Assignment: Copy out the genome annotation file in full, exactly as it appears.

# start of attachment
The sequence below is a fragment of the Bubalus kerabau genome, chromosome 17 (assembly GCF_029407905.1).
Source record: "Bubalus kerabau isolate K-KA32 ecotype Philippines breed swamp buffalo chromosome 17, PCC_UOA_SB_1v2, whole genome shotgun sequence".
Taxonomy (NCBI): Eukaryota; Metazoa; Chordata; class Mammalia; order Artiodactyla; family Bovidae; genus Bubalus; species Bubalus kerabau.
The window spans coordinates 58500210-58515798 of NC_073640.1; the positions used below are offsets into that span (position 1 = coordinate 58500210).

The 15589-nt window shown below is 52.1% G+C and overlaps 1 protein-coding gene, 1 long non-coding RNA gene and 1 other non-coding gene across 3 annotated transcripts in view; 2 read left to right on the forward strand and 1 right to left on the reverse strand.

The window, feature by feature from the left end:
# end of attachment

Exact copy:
The sequence below is a fragment of the Bubalus kerabau genome, chromosome 17 (assembly GCF_029407905.1).
Source record: "Bubalus kerabau isolate K-KA32 ecotype Philippines breed swamp buffalo chromosome 17, PCC_UOA_SB_1v2, whole genome shotgun sequence".
Taxonomy (NCBI): Eukaryota; Metazoa; Chordata; class Mammalia; order Artiodactyla; family Bovidae; genus Bubalus; species Bubalus kerabau.
The window spans coordinates 58500210-58515798 of NC_073640.1; the positions used below are offsets into that span (position 1 = coordinate 58500210).

The 15589-nt window shown below is 52.1% G+C and overlaps 1 protein-coding gene, 1 long non-coding RNA gene and 1 other non-coding gene across 3 annotated transcripts in view; 2 read left to right on the forward strand and 1 right to left on the reverse strand.

The window, feature by feature from the left end: